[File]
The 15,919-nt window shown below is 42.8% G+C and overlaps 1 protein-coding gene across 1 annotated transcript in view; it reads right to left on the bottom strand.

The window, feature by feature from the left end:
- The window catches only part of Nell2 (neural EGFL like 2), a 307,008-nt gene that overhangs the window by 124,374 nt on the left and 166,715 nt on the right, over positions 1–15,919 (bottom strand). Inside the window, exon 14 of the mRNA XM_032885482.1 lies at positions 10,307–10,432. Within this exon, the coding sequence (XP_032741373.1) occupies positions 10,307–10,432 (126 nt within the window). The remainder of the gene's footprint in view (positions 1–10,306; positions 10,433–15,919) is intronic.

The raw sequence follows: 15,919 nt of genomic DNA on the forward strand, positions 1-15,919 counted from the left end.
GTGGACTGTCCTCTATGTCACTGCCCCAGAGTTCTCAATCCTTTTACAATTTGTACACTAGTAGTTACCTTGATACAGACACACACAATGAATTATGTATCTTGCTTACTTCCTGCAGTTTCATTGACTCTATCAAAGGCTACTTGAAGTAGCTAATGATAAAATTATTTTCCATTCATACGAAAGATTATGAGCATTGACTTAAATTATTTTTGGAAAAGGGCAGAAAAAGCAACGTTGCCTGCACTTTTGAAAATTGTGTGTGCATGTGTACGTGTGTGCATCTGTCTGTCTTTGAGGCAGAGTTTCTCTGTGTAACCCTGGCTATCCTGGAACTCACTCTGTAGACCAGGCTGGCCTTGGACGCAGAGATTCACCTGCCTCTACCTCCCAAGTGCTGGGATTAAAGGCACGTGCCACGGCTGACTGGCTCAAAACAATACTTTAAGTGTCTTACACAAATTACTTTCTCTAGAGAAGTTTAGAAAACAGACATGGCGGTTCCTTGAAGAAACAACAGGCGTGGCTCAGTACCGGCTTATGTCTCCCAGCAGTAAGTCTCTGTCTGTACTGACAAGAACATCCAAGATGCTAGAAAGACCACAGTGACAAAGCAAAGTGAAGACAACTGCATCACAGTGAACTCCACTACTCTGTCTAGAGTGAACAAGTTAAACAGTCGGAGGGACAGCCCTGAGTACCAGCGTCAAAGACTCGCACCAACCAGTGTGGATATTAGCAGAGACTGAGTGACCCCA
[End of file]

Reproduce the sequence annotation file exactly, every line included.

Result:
The 15,919-nt window shown below is 42.8% G+C and overlaps 1 protein-coding gene across 1 annotated transcript in view; it reads right to left on the bottom strand.

The window, feature by feature from the left end:
- The window catches only part of Nell2 (neural EGFL like 2), a 307,008-nt gene that overhangs the window by 124,374 nt on the left and 166,715 nt on the right, over positions 1–15,919 (bottom strand). Inside the window, exon 14 of the mRNA XM_032885482.1 lies at positions 10,307–10,432. Within this exon, the coding sequence (XP_032741373.1) occupies positions 10,307–10,432 (126 nt within the window). The remainder of the gene's footprint in view (positions 1–10,306; positions 10,433–15,919) is intronic.

The raw sequence follows: 15,919 nt of genomic DNA on the forward strand, positions 1-15,919 counted from the left end.
GTGGACTGTCCTCTATGTCACTGCCCCAGAGTTCTCAATCCTTTTACAATTTGTACACTAGTAGTTACCTTGATACAGACACACACAATGAATTATGTATCTTGCTTACTTCCTGCAGTTTCATTGACTCTATCAAAGGCTACTTGAAGTAGCTAATGATAAAATTATTTTCCATTCATACGAAAGATTATGAGCATTGACTTAAATTATTTTTGGAAAAGGGCAGAAAAAGCAACGTTGCCTGCACTTTTGAAAATTGTGTGTGCATGTGTACGTGTGTGCATCTGTCTGTCTTTGAGGCAGAGTTTCTCTGTGTAACCCTGGCTATCCTGGAACTCACTCTGTAGACCAGGCTGGCCTTGGACGCAGAGATTCACCTGCCTCTACCTCCCAAGTGCTGGGATTAAAGGCACGTGCCACGGCTGACTGGCTCAAAACAATACTTTAAGTGTCTTACACAAATTACTTTCTCTAGAGAAGTTTAGAAAACAGACATGGCGGTTCCTTGAAGAAACAACAGGCGTGGCTCAGTACCGGCTTATGTCTCCCAGCAGTAAGTCTCTGTCTGTACTGACAAGAACATCCAAGATGCTAGAAAGACCACAGTGACAAAGCAAAGTGAAGACAACTGCATCACAGTGAACTCCACTACTCTGTCTAGAGTGAACAAGTTAAACAGTCGGAGGGACAGCCCTGAGTACCAGCGTCAAAGACTCGCACCAACCAGTGTGGATATTAGCAGAGACTGAGTGACCCCA